The liberalism here is off the charts, globally a number one hit. This city has it all: history, architectural beauty, dykes (the ones that prevent half the country from flooding) and an unlimited lifetime supply of what America brags about as their so-called “freedom.” Netherlands makes America look like a fading dystopia. By the way, just to clear the air, the country is called Netherlands; not Holland! Holland forms two provinces, a North and South, where most of the development and population resides.
Amy and I did the requisite tourist attractions: Van Gogh Museum, Ann Frank Huis, Artis Zoo and canal cruises. However, those were overshadowed by the unplanned experiences such as interactions with locals, and learning about Dutch life and politics. I learned from a young Australian worker that it's really easy to get a working Visa here. This fact has been shelved for future considerations.
My favourite museum was the Versetz Museum, or Dutch Resistance Museum, detailing the life and times during German occupation in WWII. As luck would have it, the Gay Pride Parade was in town and we checked it out. Amy had previously been to Toronto's version and said it was miniature compared to Amsterdam's. And I'm not talking about their speedos.
|Gay pride parade|
Our host was amazing and lent us her bikes to ride around the city. I learned a lot about the cycling culture there and want to bike more like the Dutch when I return to Canada. I saw a lot of bikes too; there are over 600,000 of these 2 wheeled beasts in Amsterdam!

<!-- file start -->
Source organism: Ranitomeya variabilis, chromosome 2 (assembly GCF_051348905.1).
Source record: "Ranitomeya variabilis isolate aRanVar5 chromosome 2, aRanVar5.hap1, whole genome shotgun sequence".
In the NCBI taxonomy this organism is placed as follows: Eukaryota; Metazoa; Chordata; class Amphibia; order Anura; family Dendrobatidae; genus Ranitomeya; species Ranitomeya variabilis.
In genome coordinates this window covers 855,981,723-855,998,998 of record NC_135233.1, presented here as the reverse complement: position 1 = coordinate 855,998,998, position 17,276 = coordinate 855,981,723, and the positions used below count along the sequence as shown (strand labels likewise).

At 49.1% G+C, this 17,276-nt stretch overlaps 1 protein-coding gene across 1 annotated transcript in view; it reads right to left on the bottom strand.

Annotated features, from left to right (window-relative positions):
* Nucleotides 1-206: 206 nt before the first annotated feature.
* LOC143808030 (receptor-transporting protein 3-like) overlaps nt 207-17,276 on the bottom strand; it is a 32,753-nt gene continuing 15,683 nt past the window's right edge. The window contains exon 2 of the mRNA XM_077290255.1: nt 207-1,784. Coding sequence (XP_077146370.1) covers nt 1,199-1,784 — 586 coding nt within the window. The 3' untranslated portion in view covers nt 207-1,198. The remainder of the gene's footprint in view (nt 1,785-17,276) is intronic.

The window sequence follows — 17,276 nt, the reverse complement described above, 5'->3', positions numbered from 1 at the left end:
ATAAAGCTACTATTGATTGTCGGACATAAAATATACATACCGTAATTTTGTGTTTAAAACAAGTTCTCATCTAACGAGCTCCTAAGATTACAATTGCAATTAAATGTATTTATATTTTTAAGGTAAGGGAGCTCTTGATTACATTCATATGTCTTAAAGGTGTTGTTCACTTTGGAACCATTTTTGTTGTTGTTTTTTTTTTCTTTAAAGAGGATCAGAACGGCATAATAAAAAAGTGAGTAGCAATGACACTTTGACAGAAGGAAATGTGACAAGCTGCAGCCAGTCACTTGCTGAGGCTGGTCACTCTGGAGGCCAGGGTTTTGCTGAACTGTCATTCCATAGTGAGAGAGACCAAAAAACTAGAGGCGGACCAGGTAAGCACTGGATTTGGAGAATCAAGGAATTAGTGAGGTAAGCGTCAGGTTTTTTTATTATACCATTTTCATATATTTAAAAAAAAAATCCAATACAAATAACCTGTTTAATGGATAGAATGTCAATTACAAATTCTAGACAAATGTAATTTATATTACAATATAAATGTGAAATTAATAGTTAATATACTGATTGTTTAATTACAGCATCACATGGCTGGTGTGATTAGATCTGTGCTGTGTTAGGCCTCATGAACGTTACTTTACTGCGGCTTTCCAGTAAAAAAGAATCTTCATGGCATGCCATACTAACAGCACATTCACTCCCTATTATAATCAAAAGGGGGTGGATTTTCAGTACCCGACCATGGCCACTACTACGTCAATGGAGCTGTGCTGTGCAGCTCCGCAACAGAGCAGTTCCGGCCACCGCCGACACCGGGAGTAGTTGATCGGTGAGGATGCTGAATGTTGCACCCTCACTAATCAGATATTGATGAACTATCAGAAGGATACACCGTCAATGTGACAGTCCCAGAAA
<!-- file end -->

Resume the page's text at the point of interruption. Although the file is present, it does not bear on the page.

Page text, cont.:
|Bikes, bikes, bikes!|
As wonderful as Amsterdam was, we just had a very memorable time in an inconspicuous place. We just finished out stay with a Dutch family in an old farmhouse situated in inconspicious little Kloosterburen in the northeast part of Netherlands. The family belongs to a Couchsurfer whom I hosted early this year in Calgary. We have indulged in cheese, bread and wine, mingled with good conversation. We have also cycled through farm fields and quaint villages, checked out the main dyke protecting the Netherlands from the North Sea, and even played tennis! The picture below shows the dyke and dry land on both sides. That's because the tide is currently low, allowing for an abundance of vegetation to grow on the seaside. Livestock even crosses over to the seaside to graze!
|Dyke protecting Netherlands, from the North Sea|